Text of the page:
Thoughts on Chapters 1- 22 will be posted on participating blogs on February 8.
Thoughts on Chapters 23 – 37 will be posted on participating blogs on February 17.
Thoughts on Chapters 38 – 53 will be posted on participating blogs on February 28, and will conclude the read-along for the month of February.
I’ve only read two Dickens novels: David Copperfield, which I remember enjoying when I read it years ago (though the details are hazy); and A Christmas Carol, which I ADORE and attempt to read every year leading up to Christmas. Yet how many times have I heard the advertisement for the live musical on TV, or an old movie, with a little boy questioning: “Please, sir, may I have some more?”
The gruel always looks especially gruesome.
I ventured into this read with the participants of the January read-along’s reluctance fresh in my mind. By and large they seemed to feel that Wilkie Collins was much more enjoyable/easy to read than Dickens. Upon consideration of the labourious time I experienced during the first half of Wilkie Collins’ The Woman in White, I think I feel the opposite: for all Dickens’ love of commas and hatred of full stops, I find that his writing flows better for me than Wilkie’s. But it is all down to personal taste, I’m sure.
So, first things first: the protagonist – a little orphan boy named Oliver – I don’t think I have quite figured out yet. Certainly he is the recipient of large injustices and general “life-is-unfair”-ness. At times he shows a bit of spark against his early enemies at the orphanage (and they are formidable), but HONESTLY: how much bad luck can one little boy (and one reader) take?! Yes, yes, there are some beautiful sentence and paragraph descriptions, like this melancholy one which made me clutch at my heart for a moment:
“The boy had no friends to care for, or to care for him. The regret of no recent separation was fresh in his mind; the absence of no loved and well-remembered face sank heavily in his heart. But his heart was heavy, notwithstanding; and he wished, as he crept into his narrow bed, that that were his coffin, and that he could be lain in a calm and lasting sleep in the churchyard ground, with the tall grass waving gently above his head, and the sound of the old deep bell to soothe him in his sleep.” [Page 36]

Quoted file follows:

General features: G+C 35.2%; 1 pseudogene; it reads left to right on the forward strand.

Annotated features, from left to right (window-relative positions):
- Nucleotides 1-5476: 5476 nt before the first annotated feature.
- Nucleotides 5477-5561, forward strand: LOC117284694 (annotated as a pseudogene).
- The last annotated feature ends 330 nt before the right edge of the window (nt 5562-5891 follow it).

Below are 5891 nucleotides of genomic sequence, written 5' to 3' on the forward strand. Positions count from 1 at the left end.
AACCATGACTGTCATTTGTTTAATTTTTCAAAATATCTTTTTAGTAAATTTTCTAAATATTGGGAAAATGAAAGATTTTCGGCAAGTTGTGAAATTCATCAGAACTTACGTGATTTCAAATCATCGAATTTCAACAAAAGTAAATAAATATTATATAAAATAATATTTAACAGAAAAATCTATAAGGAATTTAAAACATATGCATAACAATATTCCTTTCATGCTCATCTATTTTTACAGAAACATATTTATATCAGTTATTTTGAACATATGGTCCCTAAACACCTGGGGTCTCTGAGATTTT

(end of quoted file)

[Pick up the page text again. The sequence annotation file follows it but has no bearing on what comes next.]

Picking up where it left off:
…but I am SINCERELY hoping that the second and third parts of the book lay off the odes to “poor little Oliver Twist” and get on with the story (hmmph). I realise in saying this I’m probably being unfair myself – there are some shots of comic relief amid all this dreariness (“the olden times” had a sense of humour closer to our own than you’d first suspect). Still…it all gets a bit much for this unfeeling reader!
Turning now to an immense positive of the book… if Wilkie Collins is the King of Characterisation, Charles Dickens is the Emperor of Scenery. Sense of place in Oliver Twist is so supreme, that often I felt the grime of the Victorian backstreets on my fingers, and would hastily wipe my hands on my pants before I turned a particularly descriptive page. Villains sprout from the environment with their dirty toes half-stuck in the rotting floorboards; thieves and other nasty-minded citizens slink in the shadows; the cruelty of a recent and untimely death unfurls like smoke in the air. And when Oliver is drawn into the set of a particular unsavoury bunch, I almost set to weeping (if weeping was done at all these days).
Yet as I venture into the second part of Oliver Twist, there is hope for the young boy yet. What are his true origins? Why does he look the spitting image of the boy in the portrait? We shall have to wait and see…